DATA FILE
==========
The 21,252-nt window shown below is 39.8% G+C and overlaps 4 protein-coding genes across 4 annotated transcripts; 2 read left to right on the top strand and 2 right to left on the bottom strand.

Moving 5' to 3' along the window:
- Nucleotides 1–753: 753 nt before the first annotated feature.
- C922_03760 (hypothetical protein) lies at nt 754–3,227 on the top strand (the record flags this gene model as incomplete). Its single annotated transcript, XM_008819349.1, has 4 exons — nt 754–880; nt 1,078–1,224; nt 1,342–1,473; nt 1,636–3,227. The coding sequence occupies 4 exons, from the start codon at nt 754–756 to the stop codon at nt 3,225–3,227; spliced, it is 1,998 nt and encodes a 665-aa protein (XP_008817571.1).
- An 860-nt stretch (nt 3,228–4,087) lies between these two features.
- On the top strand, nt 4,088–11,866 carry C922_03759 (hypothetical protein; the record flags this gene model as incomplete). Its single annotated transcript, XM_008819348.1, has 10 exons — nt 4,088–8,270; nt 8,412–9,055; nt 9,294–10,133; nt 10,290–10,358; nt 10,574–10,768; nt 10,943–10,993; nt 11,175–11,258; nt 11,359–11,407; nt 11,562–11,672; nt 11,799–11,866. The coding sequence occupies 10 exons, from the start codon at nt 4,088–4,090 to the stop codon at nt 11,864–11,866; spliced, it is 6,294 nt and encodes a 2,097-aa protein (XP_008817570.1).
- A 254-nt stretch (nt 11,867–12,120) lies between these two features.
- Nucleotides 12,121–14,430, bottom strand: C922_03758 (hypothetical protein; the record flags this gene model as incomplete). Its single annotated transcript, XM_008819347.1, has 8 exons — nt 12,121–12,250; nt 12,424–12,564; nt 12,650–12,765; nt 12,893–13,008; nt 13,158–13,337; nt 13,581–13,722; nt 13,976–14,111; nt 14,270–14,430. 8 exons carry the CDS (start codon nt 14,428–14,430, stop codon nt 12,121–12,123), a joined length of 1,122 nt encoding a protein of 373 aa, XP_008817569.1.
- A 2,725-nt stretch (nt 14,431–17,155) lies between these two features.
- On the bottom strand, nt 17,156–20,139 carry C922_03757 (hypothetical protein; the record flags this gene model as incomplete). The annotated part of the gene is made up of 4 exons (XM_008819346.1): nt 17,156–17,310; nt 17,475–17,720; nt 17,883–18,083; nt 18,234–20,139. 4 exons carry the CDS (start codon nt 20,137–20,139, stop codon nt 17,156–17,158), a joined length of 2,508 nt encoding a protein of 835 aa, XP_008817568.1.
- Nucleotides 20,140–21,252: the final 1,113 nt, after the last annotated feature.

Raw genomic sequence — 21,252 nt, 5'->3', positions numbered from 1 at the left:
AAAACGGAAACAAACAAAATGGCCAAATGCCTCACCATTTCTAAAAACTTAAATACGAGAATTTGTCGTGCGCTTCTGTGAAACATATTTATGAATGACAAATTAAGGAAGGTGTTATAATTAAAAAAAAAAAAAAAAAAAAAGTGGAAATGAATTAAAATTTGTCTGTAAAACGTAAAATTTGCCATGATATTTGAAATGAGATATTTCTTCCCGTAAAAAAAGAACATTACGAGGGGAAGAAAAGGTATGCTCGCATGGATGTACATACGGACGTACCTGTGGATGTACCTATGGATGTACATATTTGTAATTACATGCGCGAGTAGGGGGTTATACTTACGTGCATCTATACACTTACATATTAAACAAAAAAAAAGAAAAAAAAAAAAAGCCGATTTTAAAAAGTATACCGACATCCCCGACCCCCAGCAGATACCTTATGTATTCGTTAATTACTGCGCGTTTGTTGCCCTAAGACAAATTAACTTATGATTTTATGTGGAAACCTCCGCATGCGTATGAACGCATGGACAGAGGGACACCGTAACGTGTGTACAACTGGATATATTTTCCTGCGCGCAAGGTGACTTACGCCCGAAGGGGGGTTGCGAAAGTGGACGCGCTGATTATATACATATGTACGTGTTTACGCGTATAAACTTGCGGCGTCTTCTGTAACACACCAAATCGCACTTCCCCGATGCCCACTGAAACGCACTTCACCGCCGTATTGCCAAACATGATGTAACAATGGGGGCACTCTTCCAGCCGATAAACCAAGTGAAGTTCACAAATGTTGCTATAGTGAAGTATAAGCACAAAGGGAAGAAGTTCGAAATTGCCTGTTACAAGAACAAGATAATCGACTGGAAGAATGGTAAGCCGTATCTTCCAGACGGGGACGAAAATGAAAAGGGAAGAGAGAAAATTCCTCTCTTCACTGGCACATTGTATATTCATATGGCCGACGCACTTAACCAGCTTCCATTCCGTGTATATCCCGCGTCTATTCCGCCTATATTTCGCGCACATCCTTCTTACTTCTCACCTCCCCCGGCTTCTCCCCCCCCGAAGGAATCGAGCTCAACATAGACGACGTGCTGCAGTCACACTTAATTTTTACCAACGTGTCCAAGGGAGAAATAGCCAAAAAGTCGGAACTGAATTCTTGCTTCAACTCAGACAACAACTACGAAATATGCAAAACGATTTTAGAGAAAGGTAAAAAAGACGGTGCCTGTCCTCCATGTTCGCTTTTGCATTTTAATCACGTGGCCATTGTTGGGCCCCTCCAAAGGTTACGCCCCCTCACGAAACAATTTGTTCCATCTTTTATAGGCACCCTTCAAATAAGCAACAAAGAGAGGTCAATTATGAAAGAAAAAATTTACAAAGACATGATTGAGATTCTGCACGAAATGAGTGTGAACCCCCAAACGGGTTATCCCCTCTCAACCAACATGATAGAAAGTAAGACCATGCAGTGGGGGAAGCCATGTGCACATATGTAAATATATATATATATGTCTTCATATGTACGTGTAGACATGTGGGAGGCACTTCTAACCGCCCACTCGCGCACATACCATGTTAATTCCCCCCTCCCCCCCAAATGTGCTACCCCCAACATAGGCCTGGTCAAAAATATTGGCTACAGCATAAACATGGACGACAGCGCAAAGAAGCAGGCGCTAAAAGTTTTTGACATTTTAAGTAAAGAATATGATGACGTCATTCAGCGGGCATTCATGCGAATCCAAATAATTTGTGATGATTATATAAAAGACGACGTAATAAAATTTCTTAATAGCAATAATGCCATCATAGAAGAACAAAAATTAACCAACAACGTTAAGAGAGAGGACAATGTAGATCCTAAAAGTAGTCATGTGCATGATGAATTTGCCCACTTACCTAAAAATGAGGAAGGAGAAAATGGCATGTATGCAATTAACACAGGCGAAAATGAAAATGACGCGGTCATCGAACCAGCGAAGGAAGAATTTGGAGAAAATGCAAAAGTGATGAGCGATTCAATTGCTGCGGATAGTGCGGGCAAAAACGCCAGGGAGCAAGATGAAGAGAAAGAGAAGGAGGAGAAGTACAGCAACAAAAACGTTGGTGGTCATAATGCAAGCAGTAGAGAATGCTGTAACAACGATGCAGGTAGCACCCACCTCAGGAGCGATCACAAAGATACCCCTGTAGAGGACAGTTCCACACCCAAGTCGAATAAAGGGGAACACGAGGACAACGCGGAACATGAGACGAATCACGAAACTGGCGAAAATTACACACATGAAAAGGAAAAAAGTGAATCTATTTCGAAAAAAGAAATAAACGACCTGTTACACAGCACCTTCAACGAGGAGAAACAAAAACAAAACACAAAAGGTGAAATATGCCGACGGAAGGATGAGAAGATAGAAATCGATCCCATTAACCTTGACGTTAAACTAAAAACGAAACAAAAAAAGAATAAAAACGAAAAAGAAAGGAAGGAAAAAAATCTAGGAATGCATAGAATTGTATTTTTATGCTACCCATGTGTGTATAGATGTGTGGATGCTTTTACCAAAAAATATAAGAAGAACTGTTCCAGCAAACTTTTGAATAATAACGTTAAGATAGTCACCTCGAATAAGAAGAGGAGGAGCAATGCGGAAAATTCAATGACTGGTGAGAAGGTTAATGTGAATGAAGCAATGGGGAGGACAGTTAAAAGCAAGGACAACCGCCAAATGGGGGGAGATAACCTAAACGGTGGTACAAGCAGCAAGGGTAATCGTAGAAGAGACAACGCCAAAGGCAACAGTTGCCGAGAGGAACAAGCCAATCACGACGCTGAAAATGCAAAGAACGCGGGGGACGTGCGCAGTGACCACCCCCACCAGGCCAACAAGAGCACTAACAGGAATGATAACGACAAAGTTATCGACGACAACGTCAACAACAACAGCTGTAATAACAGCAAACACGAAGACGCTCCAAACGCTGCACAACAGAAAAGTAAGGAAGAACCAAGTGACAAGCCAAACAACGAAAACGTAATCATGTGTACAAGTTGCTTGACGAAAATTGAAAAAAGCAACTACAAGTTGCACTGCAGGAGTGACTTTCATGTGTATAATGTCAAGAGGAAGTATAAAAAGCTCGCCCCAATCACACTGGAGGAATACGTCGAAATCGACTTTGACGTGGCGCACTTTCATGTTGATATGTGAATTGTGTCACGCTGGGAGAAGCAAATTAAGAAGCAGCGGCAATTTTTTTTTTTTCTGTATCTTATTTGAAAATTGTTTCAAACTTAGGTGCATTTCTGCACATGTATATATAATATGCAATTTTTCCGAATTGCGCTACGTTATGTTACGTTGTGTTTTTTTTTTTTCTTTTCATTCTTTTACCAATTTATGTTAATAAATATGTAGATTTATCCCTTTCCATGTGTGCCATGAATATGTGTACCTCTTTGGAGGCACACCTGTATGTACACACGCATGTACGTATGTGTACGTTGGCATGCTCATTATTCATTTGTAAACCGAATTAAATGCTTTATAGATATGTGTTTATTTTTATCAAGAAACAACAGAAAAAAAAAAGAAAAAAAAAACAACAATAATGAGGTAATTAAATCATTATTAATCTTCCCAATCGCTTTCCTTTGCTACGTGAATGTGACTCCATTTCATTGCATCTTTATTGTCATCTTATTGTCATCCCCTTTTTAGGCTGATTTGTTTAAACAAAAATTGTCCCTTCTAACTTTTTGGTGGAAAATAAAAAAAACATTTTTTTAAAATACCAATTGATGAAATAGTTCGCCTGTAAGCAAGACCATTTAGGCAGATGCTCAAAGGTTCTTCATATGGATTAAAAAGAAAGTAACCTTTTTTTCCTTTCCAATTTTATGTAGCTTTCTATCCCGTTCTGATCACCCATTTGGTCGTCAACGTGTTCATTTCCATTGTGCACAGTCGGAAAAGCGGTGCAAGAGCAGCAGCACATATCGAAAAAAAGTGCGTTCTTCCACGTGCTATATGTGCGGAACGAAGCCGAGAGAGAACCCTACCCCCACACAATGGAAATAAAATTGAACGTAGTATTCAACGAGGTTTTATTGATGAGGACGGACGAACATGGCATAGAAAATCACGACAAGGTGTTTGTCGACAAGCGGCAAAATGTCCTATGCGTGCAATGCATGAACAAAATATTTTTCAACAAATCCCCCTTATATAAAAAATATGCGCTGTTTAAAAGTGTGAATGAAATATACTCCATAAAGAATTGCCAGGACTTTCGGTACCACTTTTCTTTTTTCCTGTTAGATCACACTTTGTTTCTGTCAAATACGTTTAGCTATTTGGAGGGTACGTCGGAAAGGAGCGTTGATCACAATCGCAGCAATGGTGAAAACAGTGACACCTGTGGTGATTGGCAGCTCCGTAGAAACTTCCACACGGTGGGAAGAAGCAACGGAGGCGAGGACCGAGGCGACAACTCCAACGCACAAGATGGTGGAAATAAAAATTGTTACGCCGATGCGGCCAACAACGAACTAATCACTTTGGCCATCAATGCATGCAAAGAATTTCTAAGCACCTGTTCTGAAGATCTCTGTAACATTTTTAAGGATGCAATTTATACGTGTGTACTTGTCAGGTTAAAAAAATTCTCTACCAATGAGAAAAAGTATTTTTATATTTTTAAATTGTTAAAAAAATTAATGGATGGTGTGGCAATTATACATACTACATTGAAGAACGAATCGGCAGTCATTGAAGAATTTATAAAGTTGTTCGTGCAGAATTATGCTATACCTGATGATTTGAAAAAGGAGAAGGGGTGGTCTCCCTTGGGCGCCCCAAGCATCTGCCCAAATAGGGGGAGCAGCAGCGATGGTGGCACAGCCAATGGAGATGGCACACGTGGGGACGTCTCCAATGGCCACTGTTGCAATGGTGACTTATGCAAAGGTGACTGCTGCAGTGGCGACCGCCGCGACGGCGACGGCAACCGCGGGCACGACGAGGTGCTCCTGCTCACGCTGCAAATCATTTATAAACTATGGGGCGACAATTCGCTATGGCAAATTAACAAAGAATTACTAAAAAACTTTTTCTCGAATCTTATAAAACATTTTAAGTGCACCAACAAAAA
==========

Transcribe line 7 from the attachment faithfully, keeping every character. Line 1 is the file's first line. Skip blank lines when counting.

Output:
- A 254-nt stretch (nt 11,867–12,120) lies between these two features.